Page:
Biodiversity

Brazil’s plan for a 2,600km ‘Green corridor’ that will plant 1.7 billion trees

The Black Jaguar Foundation planting team add the water-retaining polymer to the soil. Image: Black Jaguar Foundation

Jenny Gonzales

Environmental Journalist, Mongabay

Share:
Our Impact
The Big Picture
Explore and monitor how Biodiversity is affecting economies, industries and global issues
Crowdsource Innovation
Get involved with our crowdsourced digital platform to deliver impact at scale
Stay up to date:

Biodiversity

image of year 1 to year 2 comparison of fast tree growth as part of the Araguaia Corridor project
Field Coordinators make headway as tropic conditions grow trees quickly to create the Araguaia Corridor project. Image: Big Jaguar Foundation
Have you read?
image of the green corridor that the Black Jaguar Foundation is establishing along the Araguaia and Tocantins rivers
The green corridor is being established by the Black Jaguar Foundation along the Araguaia and Tocantins rivers Image: Big Jaguar Foundation
image of one of two nurseries that BJF has built on partner farms for the project
This is one of two nurseries that BJF has built on partner farms for the project. Image: Carlos Eduardo Oliveira/Big Jaguar Foundation
image of fast-growing Angico seedlings in a temporary nursery waiting for the rainy season to be planted
Angico seedlings in a temporary nursery waiting for the rainy season to be planted. Image: Carlos Eduardo Oliveira /Big Jaguar Foundation
A diagram example of one of the sustainable agroforestry and forestry systems mapped during the 2019-2020 Araguaia Biodiversity Corridor impact study to establish revenue for local producers in the corridor region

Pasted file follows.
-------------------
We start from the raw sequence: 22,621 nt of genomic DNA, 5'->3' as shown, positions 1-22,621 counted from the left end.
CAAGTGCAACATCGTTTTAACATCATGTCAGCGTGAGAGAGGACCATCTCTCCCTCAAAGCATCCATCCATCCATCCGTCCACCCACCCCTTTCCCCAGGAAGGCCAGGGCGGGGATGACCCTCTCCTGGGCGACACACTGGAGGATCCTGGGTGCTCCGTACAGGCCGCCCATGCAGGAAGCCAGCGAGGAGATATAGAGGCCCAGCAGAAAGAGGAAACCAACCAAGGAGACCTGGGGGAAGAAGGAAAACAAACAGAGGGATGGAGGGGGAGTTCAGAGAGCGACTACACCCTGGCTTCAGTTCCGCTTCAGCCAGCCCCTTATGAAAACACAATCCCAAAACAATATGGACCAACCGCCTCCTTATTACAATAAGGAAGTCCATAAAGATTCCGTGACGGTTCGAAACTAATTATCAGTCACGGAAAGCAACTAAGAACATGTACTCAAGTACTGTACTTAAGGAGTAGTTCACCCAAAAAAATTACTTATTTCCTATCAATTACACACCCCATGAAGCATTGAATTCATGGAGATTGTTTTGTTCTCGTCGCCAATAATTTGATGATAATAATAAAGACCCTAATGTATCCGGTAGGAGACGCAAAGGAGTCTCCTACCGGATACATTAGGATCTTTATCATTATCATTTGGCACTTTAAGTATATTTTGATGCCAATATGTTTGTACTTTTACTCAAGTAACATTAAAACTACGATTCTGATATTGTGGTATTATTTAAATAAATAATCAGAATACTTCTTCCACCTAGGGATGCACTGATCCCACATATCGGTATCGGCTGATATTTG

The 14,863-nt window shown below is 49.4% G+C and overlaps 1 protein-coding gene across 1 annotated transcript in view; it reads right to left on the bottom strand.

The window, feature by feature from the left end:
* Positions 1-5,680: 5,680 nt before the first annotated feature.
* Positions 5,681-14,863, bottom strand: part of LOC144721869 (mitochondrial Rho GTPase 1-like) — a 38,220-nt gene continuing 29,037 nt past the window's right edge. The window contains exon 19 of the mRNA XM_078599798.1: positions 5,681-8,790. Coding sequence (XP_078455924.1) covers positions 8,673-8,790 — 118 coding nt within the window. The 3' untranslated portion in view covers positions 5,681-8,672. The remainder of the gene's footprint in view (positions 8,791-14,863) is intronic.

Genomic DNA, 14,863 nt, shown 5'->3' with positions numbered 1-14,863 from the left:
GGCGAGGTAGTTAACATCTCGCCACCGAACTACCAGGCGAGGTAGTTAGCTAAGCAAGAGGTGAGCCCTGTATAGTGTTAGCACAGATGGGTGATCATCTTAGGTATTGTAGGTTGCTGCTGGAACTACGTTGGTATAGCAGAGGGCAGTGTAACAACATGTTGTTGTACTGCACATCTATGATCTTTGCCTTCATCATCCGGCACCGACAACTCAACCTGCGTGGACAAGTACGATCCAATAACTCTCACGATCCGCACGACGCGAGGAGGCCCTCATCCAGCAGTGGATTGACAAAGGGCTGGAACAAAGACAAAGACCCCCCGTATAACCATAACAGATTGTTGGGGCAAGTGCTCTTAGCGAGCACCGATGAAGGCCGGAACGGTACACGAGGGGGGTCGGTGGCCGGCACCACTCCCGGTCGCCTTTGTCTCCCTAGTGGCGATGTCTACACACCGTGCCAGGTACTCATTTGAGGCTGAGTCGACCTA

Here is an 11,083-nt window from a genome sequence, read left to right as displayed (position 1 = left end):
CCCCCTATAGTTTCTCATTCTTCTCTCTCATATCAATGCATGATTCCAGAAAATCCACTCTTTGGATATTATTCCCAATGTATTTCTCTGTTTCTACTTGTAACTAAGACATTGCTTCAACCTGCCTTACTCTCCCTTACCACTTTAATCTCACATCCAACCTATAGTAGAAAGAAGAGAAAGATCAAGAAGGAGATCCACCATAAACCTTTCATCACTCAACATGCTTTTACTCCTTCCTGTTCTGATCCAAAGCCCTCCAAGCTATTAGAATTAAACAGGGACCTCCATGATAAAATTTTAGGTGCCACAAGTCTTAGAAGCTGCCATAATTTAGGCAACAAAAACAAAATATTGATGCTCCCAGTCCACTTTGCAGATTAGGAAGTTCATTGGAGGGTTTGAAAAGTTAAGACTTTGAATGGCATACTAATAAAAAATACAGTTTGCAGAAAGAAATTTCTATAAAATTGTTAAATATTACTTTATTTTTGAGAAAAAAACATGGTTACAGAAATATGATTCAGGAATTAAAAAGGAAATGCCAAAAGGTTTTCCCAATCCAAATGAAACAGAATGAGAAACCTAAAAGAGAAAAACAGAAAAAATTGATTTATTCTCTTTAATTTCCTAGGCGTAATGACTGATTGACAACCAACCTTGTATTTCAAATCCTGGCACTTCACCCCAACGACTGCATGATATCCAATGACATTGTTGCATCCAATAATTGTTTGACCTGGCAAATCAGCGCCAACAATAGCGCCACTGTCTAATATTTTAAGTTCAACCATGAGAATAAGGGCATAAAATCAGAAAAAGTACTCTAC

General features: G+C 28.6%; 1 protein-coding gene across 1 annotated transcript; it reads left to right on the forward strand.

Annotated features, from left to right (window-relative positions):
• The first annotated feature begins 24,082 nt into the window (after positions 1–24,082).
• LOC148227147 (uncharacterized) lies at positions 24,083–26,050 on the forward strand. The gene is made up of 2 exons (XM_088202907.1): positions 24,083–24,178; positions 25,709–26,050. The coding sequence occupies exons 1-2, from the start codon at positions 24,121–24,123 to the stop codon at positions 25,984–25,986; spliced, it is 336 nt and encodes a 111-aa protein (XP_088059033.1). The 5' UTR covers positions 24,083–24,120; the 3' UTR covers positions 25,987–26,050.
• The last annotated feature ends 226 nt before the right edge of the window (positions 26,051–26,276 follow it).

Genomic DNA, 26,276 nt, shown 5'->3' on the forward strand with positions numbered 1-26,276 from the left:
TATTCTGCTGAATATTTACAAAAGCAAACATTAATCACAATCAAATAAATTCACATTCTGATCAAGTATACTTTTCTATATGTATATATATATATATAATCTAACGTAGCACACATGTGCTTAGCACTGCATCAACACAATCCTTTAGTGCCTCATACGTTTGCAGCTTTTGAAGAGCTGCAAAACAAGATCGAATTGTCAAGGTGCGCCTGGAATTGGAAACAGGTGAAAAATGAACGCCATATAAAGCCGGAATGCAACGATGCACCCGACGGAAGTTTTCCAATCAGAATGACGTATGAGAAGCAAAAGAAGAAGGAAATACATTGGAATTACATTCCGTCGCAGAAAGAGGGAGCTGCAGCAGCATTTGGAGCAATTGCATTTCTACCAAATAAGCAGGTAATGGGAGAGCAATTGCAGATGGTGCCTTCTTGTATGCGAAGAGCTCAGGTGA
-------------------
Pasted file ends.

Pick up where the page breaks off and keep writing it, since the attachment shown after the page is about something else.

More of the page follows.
An example of one of the sustainable agroforestry and forestry systems mapped during the 2019-2020 Araguaia Biodiversity Corridor impact study to establish revenue for local producers in the corridor region Image: Big Jaguar Foundation
image of fruits and seeds from the chichá-do-Cerrado tree (Sterculia striata), one of the species used in the project.
Fruits and seeds from the chichá-do-Cerrado tree (Sterculia striata), one of the species used in the project. Image: https://news.mongabay.com/2021/02/big-dream-ngo-leads-in-creating-1615-mile-amazon-cerrado-river-greenbelt/
image of a bird resting on a newly planted seedling in May 2020
Birds are a major beneficiary of forest replanting. This one rests on a newly planted seedling in May 2020. Image: Carlos Eduardo Oliveira / Big Jaguar Foundation
image of the Araguaia River; alongside this river, 1.7 billion trees are scheduled to be planted.
1.7 billion trees are scheduled to be planted alongside the Araguaia River. Image: Big Jaguar Foundation
Don't miss any update on this topic

Create a free account and access your personalized content collection with our latest publications and analyses.

License and Republishing

World Economic Forum articles may be republished in accordance with the Creative Commons Attribution-NonCommercial-NoDerivatives 4.0 International Public License, and in accordance with our Terms of Use.

The views expressed in this article are those of the author alone and not the World Economic Forum.

Related topics:
BiodiversityForestsBrazilAgriculture, Food and BeverageSustainable Development
Share:
Global Agenda

The Agenda Weekly

A weekly update of the most important issues driving the global agenda

Subscribe today

You can unsubscribe at any time using the link in our emails. For more details, review our privacy policy.

Why is biodiversity so essential?

Kori Williams

February 2, 2023

About Us
Events
Media
Partners & Members
Language Editions

Privacy Policy & Terms of Service

© 2023 World Economic Forum